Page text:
Chung announces his mayoral run
“Now the agonizing is over and the happiness is just beginning,” he said with a smile at a party meeting in Yeouido, western Seoul.
The former presidential candidate and seven-term lawmaker said he would publicly declare his campaign at 2 p.m. in front of the statue of Kim Gu, one of the founders of the Republic of Korea, at Baekbeom Square on Mount Namsan.
“Seoul nowadays is somewhat digressing,” he told reporters on a separate occasion yesterday. “The central and local governments should join forces to improve the housing environment.”
Transportation policies should also be included with the housing issue, he added.
Chung is set to officially kick off his participation in the most attention-grabbing race of the upcoming elections against incumbent Democratic Mayor Park Won-soon. The third contender will be nominated by the New Political Vision Party, set to be launched by independent lawmaker Ahn Cheol-soo next month.
At least for now, Chung, the former chairman of Hyundai Heavy Industries, appears to have the highest chance of winning. According to a nationwide poll of 800 people on Tuesday by MBC, one of three major broadcasting stations, Chung had an approval rating of 41.3 percent, with Park’s standing at just 35 percent.
But despite his evident popularity, before becoming an official mayoral candidate within the Saenuri Party, Chung must still beat out two other candidates who are said to be bracing to run for the prestigious post, which many claim is a path that leads directly to the Blue House.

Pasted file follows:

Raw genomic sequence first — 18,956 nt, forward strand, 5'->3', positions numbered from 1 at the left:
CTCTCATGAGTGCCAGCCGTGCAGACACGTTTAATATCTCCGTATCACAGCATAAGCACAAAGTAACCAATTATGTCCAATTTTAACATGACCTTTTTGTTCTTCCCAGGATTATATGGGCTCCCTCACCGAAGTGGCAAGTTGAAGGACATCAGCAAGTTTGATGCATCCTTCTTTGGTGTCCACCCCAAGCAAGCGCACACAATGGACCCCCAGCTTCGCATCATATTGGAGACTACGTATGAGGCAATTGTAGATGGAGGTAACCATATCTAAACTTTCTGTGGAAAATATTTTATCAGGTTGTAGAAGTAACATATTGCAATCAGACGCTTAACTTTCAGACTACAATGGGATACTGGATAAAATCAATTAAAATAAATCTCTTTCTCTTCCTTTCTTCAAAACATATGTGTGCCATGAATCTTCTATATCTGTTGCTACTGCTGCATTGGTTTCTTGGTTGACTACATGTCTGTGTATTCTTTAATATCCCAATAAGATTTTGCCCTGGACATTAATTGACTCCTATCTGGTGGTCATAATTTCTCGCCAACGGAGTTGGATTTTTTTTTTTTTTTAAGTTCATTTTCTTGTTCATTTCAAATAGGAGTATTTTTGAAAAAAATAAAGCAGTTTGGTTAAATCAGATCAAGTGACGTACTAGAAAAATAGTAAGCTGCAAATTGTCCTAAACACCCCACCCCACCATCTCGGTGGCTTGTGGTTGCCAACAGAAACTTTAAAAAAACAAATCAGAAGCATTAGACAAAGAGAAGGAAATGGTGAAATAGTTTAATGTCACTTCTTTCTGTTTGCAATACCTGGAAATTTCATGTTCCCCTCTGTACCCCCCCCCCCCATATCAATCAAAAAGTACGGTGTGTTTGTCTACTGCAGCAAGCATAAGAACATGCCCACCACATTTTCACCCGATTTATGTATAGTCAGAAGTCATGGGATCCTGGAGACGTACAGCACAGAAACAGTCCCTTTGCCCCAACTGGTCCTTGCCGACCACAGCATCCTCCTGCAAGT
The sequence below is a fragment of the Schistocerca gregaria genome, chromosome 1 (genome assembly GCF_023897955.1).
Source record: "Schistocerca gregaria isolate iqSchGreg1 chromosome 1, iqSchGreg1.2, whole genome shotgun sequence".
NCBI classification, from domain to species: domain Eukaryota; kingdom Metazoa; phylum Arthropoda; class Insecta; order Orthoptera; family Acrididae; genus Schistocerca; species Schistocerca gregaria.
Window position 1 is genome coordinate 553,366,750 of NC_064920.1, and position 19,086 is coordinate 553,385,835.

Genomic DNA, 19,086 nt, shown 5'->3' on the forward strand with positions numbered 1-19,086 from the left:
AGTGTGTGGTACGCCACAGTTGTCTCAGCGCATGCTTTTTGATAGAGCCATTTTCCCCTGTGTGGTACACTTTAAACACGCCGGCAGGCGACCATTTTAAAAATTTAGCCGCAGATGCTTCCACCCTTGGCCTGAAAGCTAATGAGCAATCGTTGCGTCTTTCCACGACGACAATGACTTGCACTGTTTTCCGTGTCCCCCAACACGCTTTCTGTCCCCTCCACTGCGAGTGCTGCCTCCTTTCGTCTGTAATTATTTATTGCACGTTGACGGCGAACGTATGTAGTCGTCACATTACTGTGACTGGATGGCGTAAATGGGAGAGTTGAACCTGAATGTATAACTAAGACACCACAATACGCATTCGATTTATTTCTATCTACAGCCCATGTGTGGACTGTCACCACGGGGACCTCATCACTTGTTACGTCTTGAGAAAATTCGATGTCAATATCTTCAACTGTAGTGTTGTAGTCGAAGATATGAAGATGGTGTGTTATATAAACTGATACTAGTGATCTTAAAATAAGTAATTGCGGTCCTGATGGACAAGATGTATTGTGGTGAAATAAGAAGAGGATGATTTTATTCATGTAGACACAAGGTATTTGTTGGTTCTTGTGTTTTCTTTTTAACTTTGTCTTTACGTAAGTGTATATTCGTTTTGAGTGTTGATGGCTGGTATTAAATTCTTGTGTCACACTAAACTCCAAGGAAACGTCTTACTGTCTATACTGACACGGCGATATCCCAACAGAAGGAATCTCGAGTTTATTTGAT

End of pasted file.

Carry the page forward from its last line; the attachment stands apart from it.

Saenuri Representative Lee Hye-hoon, a supreme council member, officially declared on Feb. 11 her willingness to join the race and has already registered herself as a preliminary candidate, marking her ambition to become the first female mayor of Seoul.
Former Prime Minister Kim Hwang-sik, now in the United States, has advanced the date of his return from early April to around March 10, raising speculation that he will declare his intention to run in the race soon.
Political analysts have speculated that if Chung becomes Seoul mayor, his career trajectory would likely stretch toward the presidency.
A native of Busan, Chung is the sixth son of Hyundai founder Chung Ju-young, who also challenged Kim Young-sam and Kim Dae-jung for the presidency in 1992. The lawmaker became the chairman of Hyundai Heavy Industries in 1987 but hasn’t participated in its management since 2002.
BY SEO JI-EUN [firstname.lastname@example.org]